Phishing Exposed is a powerful analysis of the many severe problems present in Web-based activities. Phishing Exposed is another threat-centric title from Syngress. The book presents research conducted by Secure Science Corporation as a way to understand the adversary. The author demonstrates his own attacks against multiple popular e-commerce sites as a way to show how phishers accomplish their goals. I was surprised by the extent to which the author could repeatedly abuse high-profile financial sites, and for that reason I highly recommend reading Phishing Exposed.

The book begins with an overview of the phishing problem. Three basic phishing techniques (impersonation, forwarding, and popup) are explained. The mechanics of email and HTTP are also described. The heart of the book appears in chapters 4 and 5, where almost 270 pages are devoted to the author's assessment and abuse of banking sites. I was shocked by the author's ability to repeatedly take advantage of vulnerabilities in client and server software and configuration. These chapters made me wonder if it is possible for an average end user -- or even a skilled technical user -- running popular operating systems and browsers to survive these sorts of high-end attacks.

Ch 6 featured some innovative material on subverting caller ID by using Voice over IP and other methods. I also appreciated the historical perspective in that chapter.

My only real concern is that the author devoted lots of material to his own attacks, and not as much to attacks by real phishers. I would have liked additional details on how to detect and potentially defeat these attacks using network-based and proxy-based means.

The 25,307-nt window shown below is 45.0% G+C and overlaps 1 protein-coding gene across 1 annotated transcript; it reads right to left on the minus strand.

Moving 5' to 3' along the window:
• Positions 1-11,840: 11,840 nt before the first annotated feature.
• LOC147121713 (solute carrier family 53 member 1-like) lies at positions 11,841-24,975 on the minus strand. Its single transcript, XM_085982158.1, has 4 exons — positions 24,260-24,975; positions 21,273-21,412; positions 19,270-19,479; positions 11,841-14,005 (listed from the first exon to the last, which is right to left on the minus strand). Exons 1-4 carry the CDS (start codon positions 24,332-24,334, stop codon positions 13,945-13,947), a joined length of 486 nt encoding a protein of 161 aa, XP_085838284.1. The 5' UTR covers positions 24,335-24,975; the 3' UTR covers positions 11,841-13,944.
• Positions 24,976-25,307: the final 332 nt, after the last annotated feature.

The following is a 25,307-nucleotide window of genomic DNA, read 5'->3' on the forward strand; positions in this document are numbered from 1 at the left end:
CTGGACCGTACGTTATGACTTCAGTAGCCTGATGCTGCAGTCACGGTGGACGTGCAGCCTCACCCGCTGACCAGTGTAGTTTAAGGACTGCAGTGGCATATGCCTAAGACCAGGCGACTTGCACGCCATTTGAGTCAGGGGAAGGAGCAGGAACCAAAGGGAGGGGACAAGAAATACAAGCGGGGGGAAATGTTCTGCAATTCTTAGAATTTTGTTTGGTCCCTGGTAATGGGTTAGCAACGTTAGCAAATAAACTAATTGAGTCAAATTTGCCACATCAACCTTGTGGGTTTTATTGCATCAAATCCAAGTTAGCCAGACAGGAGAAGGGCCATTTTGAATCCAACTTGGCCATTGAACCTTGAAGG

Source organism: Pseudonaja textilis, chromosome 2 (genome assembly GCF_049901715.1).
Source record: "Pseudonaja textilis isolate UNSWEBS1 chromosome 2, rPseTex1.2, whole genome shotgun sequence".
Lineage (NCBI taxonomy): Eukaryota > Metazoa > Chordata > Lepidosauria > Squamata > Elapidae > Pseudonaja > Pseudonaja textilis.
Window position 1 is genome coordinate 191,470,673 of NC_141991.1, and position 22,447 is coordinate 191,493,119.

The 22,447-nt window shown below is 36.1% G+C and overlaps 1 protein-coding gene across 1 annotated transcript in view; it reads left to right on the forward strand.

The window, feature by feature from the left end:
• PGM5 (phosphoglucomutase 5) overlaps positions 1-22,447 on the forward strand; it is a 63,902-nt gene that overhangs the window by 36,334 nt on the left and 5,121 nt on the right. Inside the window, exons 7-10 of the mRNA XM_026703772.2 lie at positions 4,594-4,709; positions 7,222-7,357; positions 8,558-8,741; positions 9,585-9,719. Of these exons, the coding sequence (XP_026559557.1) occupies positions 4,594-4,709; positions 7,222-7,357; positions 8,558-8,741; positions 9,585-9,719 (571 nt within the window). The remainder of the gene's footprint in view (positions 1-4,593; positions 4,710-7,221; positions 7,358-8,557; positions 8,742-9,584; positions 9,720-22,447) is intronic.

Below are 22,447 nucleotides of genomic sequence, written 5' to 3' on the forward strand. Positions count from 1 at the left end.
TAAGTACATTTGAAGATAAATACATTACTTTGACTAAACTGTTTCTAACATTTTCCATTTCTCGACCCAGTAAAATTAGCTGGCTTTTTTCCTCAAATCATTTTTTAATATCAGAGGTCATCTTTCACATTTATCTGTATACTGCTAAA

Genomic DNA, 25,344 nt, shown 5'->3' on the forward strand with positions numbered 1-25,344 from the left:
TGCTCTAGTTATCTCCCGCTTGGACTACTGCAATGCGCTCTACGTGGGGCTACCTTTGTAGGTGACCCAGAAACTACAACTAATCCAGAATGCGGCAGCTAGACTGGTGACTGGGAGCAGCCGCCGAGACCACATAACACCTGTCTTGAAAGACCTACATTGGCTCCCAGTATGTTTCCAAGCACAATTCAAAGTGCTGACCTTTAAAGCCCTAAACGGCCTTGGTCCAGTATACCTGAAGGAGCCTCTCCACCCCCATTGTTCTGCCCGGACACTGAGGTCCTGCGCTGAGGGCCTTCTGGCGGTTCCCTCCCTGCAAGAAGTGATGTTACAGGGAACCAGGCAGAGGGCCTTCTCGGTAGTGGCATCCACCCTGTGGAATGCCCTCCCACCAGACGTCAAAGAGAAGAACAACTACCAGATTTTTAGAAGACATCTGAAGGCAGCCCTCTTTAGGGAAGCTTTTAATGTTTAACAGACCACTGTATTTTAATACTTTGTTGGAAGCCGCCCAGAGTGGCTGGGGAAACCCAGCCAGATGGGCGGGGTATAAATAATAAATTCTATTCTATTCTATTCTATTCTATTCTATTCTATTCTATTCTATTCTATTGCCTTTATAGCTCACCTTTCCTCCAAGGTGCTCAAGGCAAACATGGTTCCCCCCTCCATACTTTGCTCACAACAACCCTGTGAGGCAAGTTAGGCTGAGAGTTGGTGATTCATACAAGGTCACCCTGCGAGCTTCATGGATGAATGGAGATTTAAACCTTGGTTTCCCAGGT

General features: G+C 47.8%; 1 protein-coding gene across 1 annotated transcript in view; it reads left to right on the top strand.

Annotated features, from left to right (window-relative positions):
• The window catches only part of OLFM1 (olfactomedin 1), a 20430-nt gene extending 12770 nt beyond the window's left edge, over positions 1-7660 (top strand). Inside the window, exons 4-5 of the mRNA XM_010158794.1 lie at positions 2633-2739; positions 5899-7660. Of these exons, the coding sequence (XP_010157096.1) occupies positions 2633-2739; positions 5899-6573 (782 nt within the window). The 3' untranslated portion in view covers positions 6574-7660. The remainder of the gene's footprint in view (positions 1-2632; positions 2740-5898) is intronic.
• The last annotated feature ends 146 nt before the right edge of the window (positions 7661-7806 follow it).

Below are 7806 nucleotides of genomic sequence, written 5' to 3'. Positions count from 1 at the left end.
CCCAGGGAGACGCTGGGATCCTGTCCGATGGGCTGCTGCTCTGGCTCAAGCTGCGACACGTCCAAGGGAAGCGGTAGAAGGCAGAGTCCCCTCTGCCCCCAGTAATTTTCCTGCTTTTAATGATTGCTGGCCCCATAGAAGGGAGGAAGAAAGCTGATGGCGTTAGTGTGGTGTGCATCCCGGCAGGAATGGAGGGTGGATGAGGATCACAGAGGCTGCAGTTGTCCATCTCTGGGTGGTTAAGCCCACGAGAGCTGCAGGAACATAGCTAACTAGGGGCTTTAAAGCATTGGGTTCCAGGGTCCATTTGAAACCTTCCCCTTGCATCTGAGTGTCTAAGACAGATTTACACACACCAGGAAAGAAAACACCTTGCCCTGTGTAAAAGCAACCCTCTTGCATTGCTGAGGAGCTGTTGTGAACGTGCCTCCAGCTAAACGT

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6 of 8 people found the following review helpful By N. Kapitanski on November 21, 2005
Format: Paperback
This is a great book! The author really knows what he's talking about and the ideas he presents give a great indication as to where phishing is going in the future. The exploits detailed in the book are technical, educating and even down right genius, such as the Yahoo Cross Site Scripting attack. The author does a good job of explaining things to non technical people, before getting in depth and extremely technical.

The book does a great job of covering a wide range of topics related to phishing so the reader understands the phishing process as a whole. Even Caller ID spoofing and anonymous telephony is included in Chapter 6, which is an interesting read that gives you some ideas where phishing of the future may be headed. Also, some of the little stories in Chapter 7 are really interesting and left me wanting more!! The bit about scanning a whole Korean Class B subnet range looking for 0day phishing servers, is one example!

I read "Phishing: Cutting the Identity Theft Line" over the summer, and I think that "Phishing Exposed" gives the reader a better understanding of the current phishing problem and what needs to be done in the future to protect both consumers and businesses. I would say this book is the authoritive guide on phishing in 2005 and into 2006.
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1 of 1 people found the following review helpful By W Boudville HALL OF FAMETOP 1000 REVIEWERVINE VOICE on December 14, 2005